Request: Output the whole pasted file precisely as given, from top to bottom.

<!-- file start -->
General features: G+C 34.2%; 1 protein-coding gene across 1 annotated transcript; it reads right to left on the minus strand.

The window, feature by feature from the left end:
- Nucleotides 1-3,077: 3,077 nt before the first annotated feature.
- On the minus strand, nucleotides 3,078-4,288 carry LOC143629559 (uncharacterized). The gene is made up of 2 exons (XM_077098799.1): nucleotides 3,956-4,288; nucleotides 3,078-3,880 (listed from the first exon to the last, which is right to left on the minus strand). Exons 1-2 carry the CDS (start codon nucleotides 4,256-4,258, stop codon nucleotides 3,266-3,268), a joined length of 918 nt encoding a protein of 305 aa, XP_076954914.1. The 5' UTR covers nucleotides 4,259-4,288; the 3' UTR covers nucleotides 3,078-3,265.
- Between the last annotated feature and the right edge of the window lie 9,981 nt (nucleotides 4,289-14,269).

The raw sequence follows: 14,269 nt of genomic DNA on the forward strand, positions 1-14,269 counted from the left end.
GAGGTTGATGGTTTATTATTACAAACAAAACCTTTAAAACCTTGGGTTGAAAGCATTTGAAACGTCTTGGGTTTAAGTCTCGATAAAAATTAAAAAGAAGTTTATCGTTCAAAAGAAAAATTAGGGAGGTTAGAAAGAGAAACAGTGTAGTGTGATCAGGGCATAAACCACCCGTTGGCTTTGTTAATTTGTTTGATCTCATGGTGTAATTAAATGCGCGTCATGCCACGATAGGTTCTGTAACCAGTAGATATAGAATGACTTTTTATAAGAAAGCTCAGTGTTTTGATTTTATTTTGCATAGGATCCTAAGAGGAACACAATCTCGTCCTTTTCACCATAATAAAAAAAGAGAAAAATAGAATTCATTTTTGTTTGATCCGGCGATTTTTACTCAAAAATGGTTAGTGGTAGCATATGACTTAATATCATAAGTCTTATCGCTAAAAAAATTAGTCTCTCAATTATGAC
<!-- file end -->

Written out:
General features: G+C 34.2%; 1 protein-coding gene across 1 annotated transcript; it reads right to left on the minus strand.

The window, feature by feature from the left end:
- Nucleotides 1-3,077: 3,077 nt before the first annotated feature.
- On the minus strand, nucleotides 3,078-4,288 carry LOC143629559 (uncharacterized). The gene is made up of 2 exons (XM_077098799.1): nucleotides 3,956-4,288; nucleotides 3,078-3,880 (listed from the first exon to the last, which is right to left on the minus strand). Exons 1-2 carry the CDS (start codon nucleotides 4,256-4,258, stop codon nucleotides 3,266-3,268), a joined length of 918 nt encoding a protein of 305 aa, XP_076954914.1. The 5' UTR covers nucleotides 4,259-4,288; the 3' UTR covers nucleotides 3,078-3,265.
- Between the last annotated feature and the right edge of the window lie 9,981 nt (nucleotides 4,289-14,269).

The raw sequence follows: 14,269 nt of genomic DNA on the forward strand, positions 1-14,269 counted from the left end.
GAGGTTGATGGTTTATTATTACAAACAAAACCTTTAAAACCTTGGGTTGAAAGCATTTGAAACGTCTTGGGTTTAAGTCTCGATAAAAATTAAAAAGAAGTTTATCGTTCAAAAGAAAAATTAGGGAGGTTAGAAAGAGAAACAGTGTAGTGTGATCAGGGCATAAACCACCCGTTGGCTTTGTTAATTTGTTTGATCTCATGGTGTAATTAAATGCGCGTCATGCCACGATAGGTTCTGTAACCAGTAGATATAGAATGACTTTTTATAAGAAAGCTCAGTGTTTTGATTTTATTTTGCATAGGATCCTAAGAGGAACACAATCTCGTCCTTTTCACCATAATAAAAAAAGAGAAAAATAGAATTCATTTTTGTTTGATCCGGCGATTTTTACTCAAAAATGGTTAGTGGTAGCATATGACTTAATATCATAAGTCTTATCGCTAAAAAAATTAGTCTCTCAATTATGAC